It was a dream comes true. We are now in Goree Island. As we disembarked from the ferry, supported by the staff of the port to make sure no one slips into the sea, our tour guide, Abdoulaye, continued to lead us. It was a bright afternoon. The sky was looking blue and clear. The sea was relaxed as various ferries unload passengers. There were several food joints at the entry points of the Island. People from various continents, interestingly a lot of them from Europe and North America, two major destinations of slaves, were seen enjoying the beautiful sunshine.
Abdoulaye led us straight into the streets of the Island. It comprises of houses built with strong bricks and others with a mixture of mud and stones. The houses bear the mark of history as the traditional painting is still maintained. The roads look like those of slums found in urban areas in different countries, untarred, sandy with little rocks infused as you walk through them. But they are well maintained, ensuring that they did not lose their traditional features.
Abdoulaye took us to arguably the most notorious house in the Island, also called the slave house. The slave house is at the heart of transporting fellow Africans either captured forcefully or ‘purchased’ from slave traders. It is referred to as the ‘house of no return’ because of the exit door inside the house which directly leads to the sea. It is believed that a person who enters the slave house will never return again. From there, the individual is shipped to either Europe or the Americas.
There is no accurate figure about the number of people who passed through the slave house, with some claiming as little as twelve thousand and others over a million. But it remains one of the most important symbols of what the captured slaves went through.
We spent some minutes out of the one hour available to us just looking at the house. We were unlucky that a tour inside the house starts at 2:30 pm, and with a flight to catch I couldn’t wait.
According to Abdoulaye, if a person falls sick inside the house, or tried to be stubborn because he doesn’t want to be transported along with other slaves, he is thrown into the sea. According to Abdoulaye, the eloquent tour guide, and many of those we met in the Island, because of the number of people being thrown into the sea by the slave traders, sharks were attracted to the area. Therefore it’s either the captured individual agrees to be transported, even though he would face hard labour, but remain alive, or the sharks turn him into their meal. The exceptions were the few slaves who were selected to provide services to the slave ‘masters’ or the girls they have impregnated, whom they might decide to free.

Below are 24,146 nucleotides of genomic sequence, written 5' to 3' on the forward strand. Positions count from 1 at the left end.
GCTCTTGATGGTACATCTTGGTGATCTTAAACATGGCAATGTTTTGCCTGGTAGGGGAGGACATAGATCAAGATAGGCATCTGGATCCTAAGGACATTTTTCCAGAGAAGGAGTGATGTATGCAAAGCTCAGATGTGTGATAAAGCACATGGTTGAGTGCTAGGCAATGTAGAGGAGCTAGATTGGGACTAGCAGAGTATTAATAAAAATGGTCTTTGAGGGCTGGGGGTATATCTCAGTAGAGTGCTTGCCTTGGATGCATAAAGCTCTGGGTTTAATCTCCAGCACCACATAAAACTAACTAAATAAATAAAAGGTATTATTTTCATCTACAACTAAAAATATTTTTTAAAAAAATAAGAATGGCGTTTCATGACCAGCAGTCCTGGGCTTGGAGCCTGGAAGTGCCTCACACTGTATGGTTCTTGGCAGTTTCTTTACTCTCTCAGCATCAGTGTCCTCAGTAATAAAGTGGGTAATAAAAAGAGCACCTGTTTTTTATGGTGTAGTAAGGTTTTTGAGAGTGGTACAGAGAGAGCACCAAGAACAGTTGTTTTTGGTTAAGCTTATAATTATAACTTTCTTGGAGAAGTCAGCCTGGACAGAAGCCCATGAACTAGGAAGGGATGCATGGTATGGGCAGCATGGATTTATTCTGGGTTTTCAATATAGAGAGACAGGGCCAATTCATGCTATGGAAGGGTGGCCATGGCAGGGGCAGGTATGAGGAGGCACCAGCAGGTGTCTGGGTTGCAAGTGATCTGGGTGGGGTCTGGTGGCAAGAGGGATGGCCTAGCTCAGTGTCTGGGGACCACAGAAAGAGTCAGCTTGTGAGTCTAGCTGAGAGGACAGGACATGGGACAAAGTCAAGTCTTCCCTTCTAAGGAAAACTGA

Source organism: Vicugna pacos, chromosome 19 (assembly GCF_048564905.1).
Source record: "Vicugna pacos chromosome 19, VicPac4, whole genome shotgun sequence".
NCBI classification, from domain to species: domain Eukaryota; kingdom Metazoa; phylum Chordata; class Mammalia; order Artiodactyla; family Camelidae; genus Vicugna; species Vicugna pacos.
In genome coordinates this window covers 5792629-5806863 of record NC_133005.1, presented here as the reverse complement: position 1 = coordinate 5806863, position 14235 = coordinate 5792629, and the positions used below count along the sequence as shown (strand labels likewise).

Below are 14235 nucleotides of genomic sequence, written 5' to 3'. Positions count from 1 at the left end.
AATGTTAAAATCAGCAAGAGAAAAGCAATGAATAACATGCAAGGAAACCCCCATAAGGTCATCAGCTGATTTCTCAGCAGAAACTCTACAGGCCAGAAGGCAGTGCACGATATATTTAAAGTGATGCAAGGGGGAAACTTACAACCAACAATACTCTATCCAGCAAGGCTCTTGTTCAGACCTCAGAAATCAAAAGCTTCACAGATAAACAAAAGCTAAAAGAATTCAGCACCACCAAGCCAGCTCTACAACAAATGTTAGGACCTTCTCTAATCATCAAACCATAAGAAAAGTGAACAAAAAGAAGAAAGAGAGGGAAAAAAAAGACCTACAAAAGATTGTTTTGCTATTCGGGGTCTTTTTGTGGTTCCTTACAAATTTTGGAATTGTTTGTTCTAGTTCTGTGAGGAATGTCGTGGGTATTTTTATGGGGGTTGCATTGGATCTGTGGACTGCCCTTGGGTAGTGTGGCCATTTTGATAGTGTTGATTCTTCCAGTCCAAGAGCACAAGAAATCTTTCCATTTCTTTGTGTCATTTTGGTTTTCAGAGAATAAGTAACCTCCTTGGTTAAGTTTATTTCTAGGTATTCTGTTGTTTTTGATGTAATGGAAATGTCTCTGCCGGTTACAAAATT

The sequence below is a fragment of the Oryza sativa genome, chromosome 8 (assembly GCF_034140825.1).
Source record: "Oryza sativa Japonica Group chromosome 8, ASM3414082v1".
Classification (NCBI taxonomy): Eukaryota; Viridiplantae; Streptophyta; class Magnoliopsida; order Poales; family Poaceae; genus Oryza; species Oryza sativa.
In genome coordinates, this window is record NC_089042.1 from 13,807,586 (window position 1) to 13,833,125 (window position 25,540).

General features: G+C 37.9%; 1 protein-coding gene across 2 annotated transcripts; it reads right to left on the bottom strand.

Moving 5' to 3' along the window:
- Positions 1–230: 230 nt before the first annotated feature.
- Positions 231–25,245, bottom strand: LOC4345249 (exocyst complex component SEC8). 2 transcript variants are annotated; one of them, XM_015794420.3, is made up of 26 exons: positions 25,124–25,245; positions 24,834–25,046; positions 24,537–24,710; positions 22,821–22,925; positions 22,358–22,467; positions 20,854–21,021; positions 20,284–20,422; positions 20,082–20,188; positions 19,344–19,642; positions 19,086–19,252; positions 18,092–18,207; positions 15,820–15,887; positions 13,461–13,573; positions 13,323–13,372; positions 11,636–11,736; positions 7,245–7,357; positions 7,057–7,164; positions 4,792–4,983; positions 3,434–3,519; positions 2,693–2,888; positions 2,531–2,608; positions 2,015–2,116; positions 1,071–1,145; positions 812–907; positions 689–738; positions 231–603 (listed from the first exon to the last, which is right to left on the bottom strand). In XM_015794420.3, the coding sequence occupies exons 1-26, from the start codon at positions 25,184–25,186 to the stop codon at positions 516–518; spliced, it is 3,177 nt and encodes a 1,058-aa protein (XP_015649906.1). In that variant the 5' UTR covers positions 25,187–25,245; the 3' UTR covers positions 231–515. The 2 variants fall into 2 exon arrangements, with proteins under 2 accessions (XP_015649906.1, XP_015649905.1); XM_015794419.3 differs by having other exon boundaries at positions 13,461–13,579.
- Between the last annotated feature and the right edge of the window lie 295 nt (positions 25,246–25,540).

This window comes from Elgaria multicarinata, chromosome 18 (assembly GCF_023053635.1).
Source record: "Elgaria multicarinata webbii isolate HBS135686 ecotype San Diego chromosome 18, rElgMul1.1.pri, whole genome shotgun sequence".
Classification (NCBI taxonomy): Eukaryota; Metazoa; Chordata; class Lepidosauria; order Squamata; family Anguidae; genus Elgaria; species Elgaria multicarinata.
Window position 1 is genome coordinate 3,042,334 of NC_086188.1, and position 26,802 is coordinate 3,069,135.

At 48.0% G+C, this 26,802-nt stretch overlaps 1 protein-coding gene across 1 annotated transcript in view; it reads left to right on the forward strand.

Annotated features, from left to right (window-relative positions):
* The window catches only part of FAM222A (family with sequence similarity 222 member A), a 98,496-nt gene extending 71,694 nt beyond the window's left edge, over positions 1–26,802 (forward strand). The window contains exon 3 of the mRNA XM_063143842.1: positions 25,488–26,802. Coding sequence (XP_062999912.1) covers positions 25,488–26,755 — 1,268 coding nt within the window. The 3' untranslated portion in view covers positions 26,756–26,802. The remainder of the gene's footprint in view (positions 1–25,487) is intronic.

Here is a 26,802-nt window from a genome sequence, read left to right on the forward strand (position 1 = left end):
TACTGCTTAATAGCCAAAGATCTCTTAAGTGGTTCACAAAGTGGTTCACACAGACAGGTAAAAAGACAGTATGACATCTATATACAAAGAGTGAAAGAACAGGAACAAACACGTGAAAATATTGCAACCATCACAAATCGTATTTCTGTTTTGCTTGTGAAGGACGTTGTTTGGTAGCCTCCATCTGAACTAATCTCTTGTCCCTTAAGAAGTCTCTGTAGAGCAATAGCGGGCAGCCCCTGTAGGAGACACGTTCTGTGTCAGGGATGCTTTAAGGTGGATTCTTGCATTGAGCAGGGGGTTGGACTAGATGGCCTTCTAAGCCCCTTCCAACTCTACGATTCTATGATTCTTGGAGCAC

So, who built the Goree Island? It is important to answer this question as we go round to see the vast land that played such an important role in human history. There are different historical accounts about the origin of the Island and where it derived its name from. One of the historians considered an authority on the Island is Boubacar Joseph Ndiaye, who was the principal curator of the slave house in Goree Island. Mr. Ndiaye, who was born in 1922 and died in 2009, stated in a succinct but rich historical account of Goree Island that the Island was originally called BER, and the inhabitants of the land lived small meters away. They ventured into the area from time to time in order to catch fish for their livelihood. Although, according to him, some Portuguese navigators claimed to discover the Island, their claim was that it was a desert Island “with few wild goats and the remnants of some Neolithic occupation”. Mr. Ndiaye added that “our oral traditional history tells us that these human settlements were done by the merging of several ethnic groups converted to Islam since the XIth century”. By the XVth century, according to Ndiaye, the Portuguese Prince Harry sent his vessels across the coast of Africa trying to discover new routes to the Indies, so it was along this line that in 1444, under the command of Denis Diaz, that the Portuguese came across the BER Island. Later the Island was taken over by the Netherlands which gave it its name, GOREE, which originates from Dutch “Goede Reede” which translates as ‘safe haven in Flemish’.
As we passed the slave house and continued with the tour of the Island, various people with different businesses surrounded us, each of them trying to convince us to buy a little tsaraba from them, and my attention was drawn to some of the necklaces they were promoting especially the one that looks like what the Hausa call tsakiya. It resembles the one our grandmothers love to wear, it is a common tsaraba from pilgrims who went on Hajj some years back.
To be continued…
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